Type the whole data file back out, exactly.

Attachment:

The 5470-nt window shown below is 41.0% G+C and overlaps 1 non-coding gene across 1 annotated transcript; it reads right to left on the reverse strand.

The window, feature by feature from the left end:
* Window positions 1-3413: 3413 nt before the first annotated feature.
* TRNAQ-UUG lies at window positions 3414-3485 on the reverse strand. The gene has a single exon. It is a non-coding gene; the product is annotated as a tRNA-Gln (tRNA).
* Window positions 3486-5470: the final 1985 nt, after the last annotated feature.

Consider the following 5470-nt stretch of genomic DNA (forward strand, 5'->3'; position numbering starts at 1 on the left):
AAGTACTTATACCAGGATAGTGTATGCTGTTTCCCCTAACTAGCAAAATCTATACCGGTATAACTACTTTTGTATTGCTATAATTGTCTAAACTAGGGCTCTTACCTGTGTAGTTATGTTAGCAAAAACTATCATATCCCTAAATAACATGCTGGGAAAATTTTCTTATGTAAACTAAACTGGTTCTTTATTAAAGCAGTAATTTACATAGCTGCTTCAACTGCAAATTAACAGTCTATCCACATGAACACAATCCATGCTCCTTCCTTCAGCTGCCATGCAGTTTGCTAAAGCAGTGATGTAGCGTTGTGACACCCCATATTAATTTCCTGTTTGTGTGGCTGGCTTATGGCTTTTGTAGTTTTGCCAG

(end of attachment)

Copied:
The 5470-nt window shown below is 41.0% G+C and overlaps 1 non-coding gene across 1 annotated transcript; it reads right to left on the reverse strand.

The window, feature by feature from the left end:
* Window positions 1-3413: 3413 nt before the first annotated feature.
* TRNAQ-UUG lies at window positions 3414-3485 on the reverse strand. The gene has a single exon. It is a non-coding gene; the product is annotated as a tRNA-Gln (tRNA).
* Window positions 3486-5470: the final 1985 nt, after the last annotated feature.

Consider the following 5470-nt stretch of genomic DNA (forward strand, 5'->3'; position numbering starts at 1 on the left):
AAGTACTTATACCAGGATAGTGTATGCTGTTTCCCCTAACTAGCAAAATCTATACCGGTATAACTACTTTTGTATTGCTATAATTGTCTAAACTAGGGCTCTTACCTGTGTAGTTATGTTAGCAAAAACTATCATATCCCTAAATAACATGCTGGGAAAATTTTCTTATGTAAACTAAACTGGTTCTTTATTAAAGCAGTAATTTACATAGCTGCTTCAACTGCAAATTAACAGTCTATCCACATGAACACAATCCATGCTCCTTCCTTCAGCTGCCATGCAGTTTGCTAAAGCAGTGATGTAGCGTTGTGACACCCCATATTAATTTCCTGTTTGTGTGGCTGGCTTATGGCTTTTGTAGTTTTGCCAG